Intro to Vuforia
Vuforia is used with Unity to create marker-based augmented reality experiences. With marker-based project, the program is looking for an image in the real world and will display to project relative to this image.
In this tutorial, we will use a marker of a maze and display on it a playable maze game. This maze is played by tilting the printed out image to guide the ball from the start to the end. The ball goes back to the start if it falls or reaches the end.
Recommended version of Unity: any stable 2019 version
Launch Unity with a new 3D project. Go to Edit > player settings > XR Settings and select “Vuforia Augmented Reality Supported”. If you do not have Vuforia, this will take you to a download page. Once you have Vuforia, click the check mark for this setting.
Go to https://developer.vuforia.com/ and create an account if you do not have one.
Next, got to Develop > Licence Manager and create license by pressing “Get Development Key”. You can use any name for your key.
Go to Target Manager and click Add Database. Choose a name and select “Device”. Now select your database and click Add Target. The width component determines the size of the object in Unity. It also effects tracking at different distances. For this project, use a width of 10. For your file, click and download the image below as a jpg and upload to Vuforia. The image below is a slightly edited version of the maze featured in the wikipedia page.
When you upload this image, Vuforia will give it a rating. The more stars an image has, the better it can be tracked. This image receives a rating of 4, which is good enough for the purposes of this project. Vuforia tracks images based on features that it identifies. You can see the features for this image by selecting your target and clicking"Show Features" at the bottom of the image. You should see something like this, where the yellow marks are features that Vuforia will track.
To learn more about creating ideal Image Targets and how Vuforia tracks images, check out this guide by Vuforia.
Download your database with the “Unity Editor” option selected in the download page. We will use this later. Also, print out this image so that you can run the project.
Starting with Vuforia in Unity
Remove your main camera through the hierarchy view. Right click and select Vuforia > AR Camera and Image. These will add an augmented reality supported camera and an ImageTarget to your scene. Click the AR Camera and under “Vuforia Behavior” click “Open Vuforia Engine Configuration”. Here, copy and paste your license key to the “App License Key” section.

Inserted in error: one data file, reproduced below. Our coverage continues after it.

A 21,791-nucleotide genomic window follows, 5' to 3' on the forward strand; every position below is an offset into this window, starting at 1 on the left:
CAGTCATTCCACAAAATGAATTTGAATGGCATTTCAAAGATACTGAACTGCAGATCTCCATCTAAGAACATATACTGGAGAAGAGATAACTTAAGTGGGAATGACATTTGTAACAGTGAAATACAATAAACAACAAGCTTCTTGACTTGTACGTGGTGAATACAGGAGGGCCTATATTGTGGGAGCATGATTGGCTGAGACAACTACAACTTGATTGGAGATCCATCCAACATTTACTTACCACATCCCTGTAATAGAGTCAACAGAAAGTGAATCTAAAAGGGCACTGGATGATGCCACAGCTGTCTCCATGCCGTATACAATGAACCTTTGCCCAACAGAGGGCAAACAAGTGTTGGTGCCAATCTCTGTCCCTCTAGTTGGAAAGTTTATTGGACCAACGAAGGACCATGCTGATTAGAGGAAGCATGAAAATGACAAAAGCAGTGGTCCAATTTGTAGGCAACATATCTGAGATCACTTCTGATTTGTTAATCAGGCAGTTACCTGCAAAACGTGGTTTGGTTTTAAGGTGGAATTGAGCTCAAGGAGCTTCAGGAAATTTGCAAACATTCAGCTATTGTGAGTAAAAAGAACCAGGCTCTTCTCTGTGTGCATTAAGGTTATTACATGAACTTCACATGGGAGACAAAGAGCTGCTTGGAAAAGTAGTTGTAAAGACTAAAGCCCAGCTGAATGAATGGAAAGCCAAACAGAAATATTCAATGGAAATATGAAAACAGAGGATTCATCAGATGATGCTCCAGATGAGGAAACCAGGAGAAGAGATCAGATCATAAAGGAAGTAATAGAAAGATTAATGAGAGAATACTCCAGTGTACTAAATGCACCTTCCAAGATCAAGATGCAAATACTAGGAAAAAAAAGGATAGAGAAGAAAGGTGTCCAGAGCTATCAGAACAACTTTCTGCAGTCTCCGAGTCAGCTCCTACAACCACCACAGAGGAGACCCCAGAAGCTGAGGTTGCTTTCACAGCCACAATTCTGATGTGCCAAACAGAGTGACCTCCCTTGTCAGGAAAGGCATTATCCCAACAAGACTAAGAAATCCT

Drag your previously downloaded database file into the Assets folder and import. From the ImageTarget settings, go to “Image Target Behavior” and select your database. Now, the target image should be visible in the scene.
Building your maze
Add blocks and shape them to fit the pattern of the maze. It doesn’t have to fit perfectly, but try to make them as flush as possible. It would also be recommended to create a new material to color the cubes for better contrast. I found it fastest create one cube in the correct shape, and use that as a template by copying and pasting to create the whole maze. It is also easier to place the first cube in the correct y-axis location and go into the top-down view to only change the X and Y locations and scales.
Once done, create an empty object and place all the maze cubes inside this object as its children. Next, make this empty object a child of the ImageTarget object. You should have something like this:
Test that you can see this by pressing the play button at the top and holding up your image.
Additionally, create a cylinder on top of one of the circles. Scale and move as needed. This will be the end of the maze. Create a material for the cylinder with the rendering mode set to transparent. Give it a color through the Albedo setting with the alpha channel in the middle. This will make the object look transparent. Make the sphere a child of the ImageTarget.
Repeat this for a second cylinder on top of the other circle, which will be your starting point. However, with your starting cylinder, remove the “cylinder collider” component.
Create a sphere and a material to color the sphere. Resize the sphere so that it can go through the entire maze. Make this a child of the ImageTarget. We want the ball to slide inside the maze. So go to Assets > Create > Physics Material.
Within your material, Dynamic Friction is for friction during motion and Static Friction is when the object is staying still. These values go from 0 to 1, with zero feeling like ice. You can adjust this to your preference, but I used 0.1 for both.
Add a RigidBody component to the sphere so that it has gravity. Under the “Sphere Collider” component, drag the Physics Material to the “material” slot. Add this Physics Material to all the cubes as well.
Since we do not need the maze template anymore, create a plane so that it covers the entire maze floor. Give this the same Physics Material property and make it a child of the Image Target. Feel free to add color! This is what your project should start to look like:
Within your sphere object, add a "New Script" component and name it. Below is the code for this script with a TO DO and descriptions. Past this code inside the class within the created script.
Within your sphere object, add the corresponding objects to the script component by dragging them from the hierarchy view.
Congrats, you are done! Now run your project and try it out!
Want to take your project further? Here are some ideas:
-Display a victory message and/or sound
-Add multiple "false" spheres. You lose or points get reduced if you score these "false" spheres
There are many tutorials available online that show how to export Unity projects to mobile devices. Here is a tutorial by Unity that teaches how to build for IOS and Android.